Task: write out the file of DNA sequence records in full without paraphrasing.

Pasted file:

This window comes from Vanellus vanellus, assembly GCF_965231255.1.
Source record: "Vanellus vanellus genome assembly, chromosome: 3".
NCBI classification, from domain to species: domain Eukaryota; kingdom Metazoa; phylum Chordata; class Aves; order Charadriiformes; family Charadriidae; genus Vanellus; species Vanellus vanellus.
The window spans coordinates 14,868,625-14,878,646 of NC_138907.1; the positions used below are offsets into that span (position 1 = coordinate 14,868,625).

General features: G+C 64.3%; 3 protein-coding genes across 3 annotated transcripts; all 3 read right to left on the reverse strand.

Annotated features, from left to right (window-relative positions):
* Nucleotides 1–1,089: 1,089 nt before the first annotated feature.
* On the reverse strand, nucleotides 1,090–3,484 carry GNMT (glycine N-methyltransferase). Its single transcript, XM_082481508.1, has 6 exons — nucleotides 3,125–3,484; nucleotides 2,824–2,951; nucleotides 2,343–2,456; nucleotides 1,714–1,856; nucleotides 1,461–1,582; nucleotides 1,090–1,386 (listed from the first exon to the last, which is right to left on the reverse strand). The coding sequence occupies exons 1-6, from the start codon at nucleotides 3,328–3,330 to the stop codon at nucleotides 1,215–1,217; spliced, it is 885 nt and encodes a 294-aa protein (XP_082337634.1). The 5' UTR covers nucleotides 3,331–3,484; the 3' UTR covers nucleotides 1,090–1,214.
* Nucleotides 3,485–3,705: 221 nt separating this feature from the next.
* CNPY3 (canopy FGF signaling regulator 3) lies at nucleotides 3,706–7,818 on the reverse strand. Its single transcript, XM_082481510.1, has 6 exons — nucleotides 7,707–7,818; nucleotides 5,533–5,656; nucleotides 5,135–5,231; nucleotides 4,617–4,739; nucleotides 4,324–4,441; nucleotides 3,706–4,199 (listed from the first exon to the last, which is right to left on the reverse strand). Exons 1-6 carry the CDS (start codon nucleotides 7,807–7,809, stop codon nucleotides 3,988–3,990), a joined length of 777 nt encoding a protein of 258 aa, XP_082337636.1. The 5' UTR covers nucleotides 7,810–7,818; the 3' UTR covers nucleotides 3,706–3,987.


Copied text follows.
This window comes from Vanellus vanellus, assembly GCF_965231255.1.
Source record: "Vanellus vanellus genome assembly, chromosome: 3".
NCBI classification, from domain to species: domain Eukaryota; kingdom Metazoa; phylum Chordata; class Aves; order Charadriiformes; family Charadriidae; genus Vanellus; species Vanellus vanellus.
The window spans coordinates 14,868,625-14,878,646 of NC_138907.1; the positions used below are offsets into that span (position 1 = coordinate 14,868,625).

General features: G+C 64.3%; 3 protein-coding genes across 3 annotated transcripts; all 3 read right to left on the reverse strand.

Annotated features, from left to right (window-relative positions):
* Nucleotides 1–1,089: 1,089 nt before the first annotated feature.
* On the reverse strand, nucleotides 1,090–3,484 carry GNMT (glycine N-methyltransferase). Its single transcript, XM_082481508.1, has 6 exons — nucleotides 3,125–3,484; nucleotides 2,824–2,951; nucleotides 2,343–2,456; nucleotides 1,714–1,856; nucleotides 1,461–1,582; nucleotides 1,090–1,386 (listed from the first exon to the last, which is right to left on the reverse strand). The coding sequence occupies exons 1-6, from the start codon at nucleotides 3,328–3,330 to the stop codon at nucleotides 1,215–1,217; spliced, it is 885 nt and encodes a 294-aa protein (XP_082337634.1). The 5' UTR covers nucleotides 3,331–3,484; the 3' UTR covers nucleotides 1,090–1,214.
* Nucleotides 3,485–3,705: 221 nt separating this feature from the next.
* CNPY3 (canopy FGF signaling regulator 3) lies at nucleotides 3,706–7,818 on the reverse strand. Its single transcript, XM_082481510.1, has 6 exons — nucleotides 7,707–7,818; nucleotides 5,533–5,656; nucleotides 5,135–5,231; nucleotides 4,617–4,739; nucleotides 4,324–4,441; nucleotides 3,706–4,199 (listed from the first exon to the last, which is right to left on the reverse strand). Exons 1-6 carry the CDS (start codon nucleotides 7,807–7,809, stop codon nucleotides 3,988–3,990), a joined length of 777 nt encoding a protein of 258 aa, XP_082337636.1. The 5' UTR covers nucleotides 7,810–7,818; the 3' UTR covers nucleotides 3,706–3,987.